EU Australia Online - News & information from the capital of Europe direct to Australian businesses

Inequality Off-setting Development Gains- OECD …

  • January 17th, 2013
  • Posted by EUEditor

undp-sellers.jpgGrowing inequality has been registered in all countries in an assessment by the OECD, with the drive for economic development off-set by persistent poverty .

Changing world development needs

undp-group.jpgDevelopment Ministers from the organisation’s 34 countries met as its High Level Development Assistance Committee in December (London, 4-5.12.12), acknowledging that “the context for development assistance has irrevocably changed”.

“Shifting global wealth is breaking down the former division between North and South. Co-operation among South-South partners, as well as triangular co-operation, is complementing North-South co-operation, thereby increasing the scope, reach and effectiveness of the international development assistance system. Likewise, civil society and the private sector are playing an increasingly important role as partners in development co-operation”, the organisation reported.

port-moresby-hillscape.jpg luxury-car-models.jpg Concluding that governments must organise better coordination of development work, assessment and financing at all levels; the Ministers noted also that with the growing incomes gap between richest and poorest, “despite  development successes of the last 20 years  1.4-billion people still live in absolute poverty.”

Also from the OECD: its economic outlook for Southeast Asia, citing domestic demand as a major driver of growth.

“Medium-term growth prospects for Southeast Asia show resilience with domestic demand being the major driver of growth”, it says, “though Emerging Asia will begin to slow gradually.”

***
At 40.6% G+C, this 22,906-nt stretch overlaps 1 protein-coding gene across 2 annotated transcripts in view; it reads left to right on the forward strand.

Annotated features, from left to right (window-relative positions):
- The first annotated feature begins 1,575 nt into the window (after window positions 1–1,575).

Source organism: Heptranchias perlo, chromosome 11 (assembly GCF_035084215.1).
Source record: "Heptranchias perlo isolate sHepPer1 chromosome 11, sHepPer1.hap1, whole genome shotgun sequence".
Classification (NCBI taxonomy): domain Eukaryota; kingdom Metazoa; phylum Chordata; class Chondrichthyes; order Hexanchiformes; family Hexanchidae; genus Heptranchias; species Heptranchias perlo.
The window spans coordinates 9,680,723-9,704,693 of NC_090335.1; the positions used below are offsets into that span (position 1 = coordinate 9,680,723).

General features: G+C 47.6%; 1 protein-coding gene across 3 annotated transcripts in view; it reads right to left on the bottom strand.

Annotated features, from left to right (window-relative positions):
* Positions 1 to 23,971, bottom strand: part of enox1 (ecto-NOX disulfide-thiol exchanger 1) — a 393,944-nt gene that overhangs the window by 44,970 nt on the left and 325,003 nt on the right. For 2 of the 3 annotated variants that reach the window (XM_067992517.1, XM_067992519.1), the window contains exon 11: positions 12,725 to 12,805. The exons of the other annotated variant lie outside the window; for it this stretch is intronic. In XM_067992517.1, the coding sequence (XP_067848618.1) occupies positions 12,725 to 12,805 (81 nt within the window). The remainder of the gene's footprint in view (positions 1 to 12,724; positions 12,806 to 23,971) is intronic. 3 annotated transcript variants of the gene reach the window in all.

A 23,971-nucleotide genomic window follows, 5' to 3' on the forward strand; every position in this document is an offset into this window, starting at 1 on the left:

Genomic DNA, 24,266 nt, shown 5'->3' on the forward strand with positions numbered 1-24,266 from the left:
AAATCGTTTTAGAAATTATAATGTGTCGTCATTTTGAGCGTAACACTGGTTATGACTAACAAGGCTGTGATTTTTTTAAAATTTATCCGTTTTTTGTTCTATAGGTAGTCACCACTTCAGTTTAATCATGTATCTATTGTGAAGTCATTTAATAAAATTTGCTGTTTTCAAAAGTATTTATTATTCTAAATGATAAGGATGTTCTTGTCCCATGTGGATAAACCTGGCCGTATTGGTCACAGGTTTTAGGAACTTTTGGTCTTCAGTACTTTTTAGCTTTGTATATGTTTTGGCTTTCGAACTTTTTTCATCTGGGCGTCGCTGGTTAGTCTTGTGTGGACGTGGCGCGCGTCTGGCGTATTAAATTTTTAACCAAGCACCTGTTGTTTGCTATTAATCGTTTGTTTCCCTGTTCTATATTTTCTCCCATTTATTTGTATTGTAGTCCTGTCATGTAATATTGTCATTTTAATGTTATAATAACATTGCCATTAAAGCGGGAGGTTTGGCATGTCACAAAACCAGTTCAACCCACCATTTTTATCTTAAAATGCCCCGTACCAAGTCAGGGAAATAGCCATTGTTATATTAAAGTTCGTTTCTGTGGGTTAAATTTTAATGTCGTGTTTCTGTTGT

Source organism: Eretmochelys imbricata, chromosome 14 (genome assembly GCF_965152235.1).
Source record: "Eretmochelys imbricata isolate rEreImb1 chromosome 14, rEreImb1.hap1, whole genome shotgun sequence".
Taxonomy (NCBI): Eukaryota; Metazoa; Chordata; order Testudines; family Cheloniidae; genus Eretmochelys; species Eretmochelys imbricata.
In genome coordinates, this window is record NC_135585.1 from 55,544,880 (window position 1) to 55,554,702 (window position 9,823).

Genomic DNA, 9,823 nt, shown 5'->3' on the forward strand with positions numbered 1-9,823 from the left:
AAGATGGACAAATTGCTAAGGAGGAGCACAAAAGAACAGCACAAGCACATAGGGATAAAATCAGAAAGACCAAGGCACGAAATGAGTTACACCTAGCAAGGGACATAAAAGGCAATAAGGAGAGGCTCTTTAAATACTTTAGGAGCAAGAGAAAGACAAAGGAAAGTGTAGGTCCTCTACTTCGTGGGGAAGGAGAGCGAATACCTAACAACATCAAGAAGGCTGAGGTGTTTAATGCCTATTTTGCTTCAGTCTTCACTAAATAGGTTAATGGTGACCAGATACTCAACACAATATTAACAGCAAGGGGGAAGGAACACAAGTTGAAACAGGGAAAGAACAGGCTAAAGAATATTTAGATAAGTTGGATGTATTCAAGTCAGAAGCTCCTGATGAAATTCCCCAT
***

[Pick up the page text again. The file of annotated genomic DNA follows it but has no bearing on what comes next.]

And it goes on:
“Narrowing development gaps within and among countries remains a key challenge in the region.

“ASEAN economies are forecast to growth at 5.5% through 2017. The key policy challenges to sustain healthy growth are: the appropriate management of capital inflows and ‘dollarisation’ as well as enhancing fiscal capacities through better revenue mobilisation.

“Southeast Asian countries also need to search for new growth models and development strategies as well as rely more on domestic demand to adapt to changing international market conditions.

“According to the newly developed ASEAN-OECD Narrowing Development Gaps Indicators (NDGIs), disparities are at their widest in poverty and human capital development. Hence, these areas require greater efforts.”

oecd.pngThe Organisation for Economic Cooperation and Development (OECD), based in Paris, has 34 member countries drawn from among the leading economic and trading  states. It compiles research and provides a forum on economic and development policies. See http://www.oecd.org

asean-flagsvg.pngThe Association of South-east Asian Nations (ASEAN) is an association of ten states in the South-east Asian region, with two observer states (Timor Leste and Papua New Guinea).  The member states confer on economic issues and geo-politics, and work collaboratively towards peaceful resolution  of conflict in the region . See http://www.aseansec.org/

Reference

OECD, Paris, Southeast Asian Economic Outlook 2013: With Perspectives on China and India, 13.12.12, OECD, Paris, 13.12.12. http://www.oecd.org/dev/asiaandpacific/saeo2013.htm, (17.1.13).

OECD, Paris, “Ministers pledge to finance effective development”, 6.12.12.  http://www.oecd.org/newsroom/ministerspledgetofinanceeffectivedevelopment.htm, (17.1.13).

Pictures  UNDP, Chinaautomobile

Leave a Reply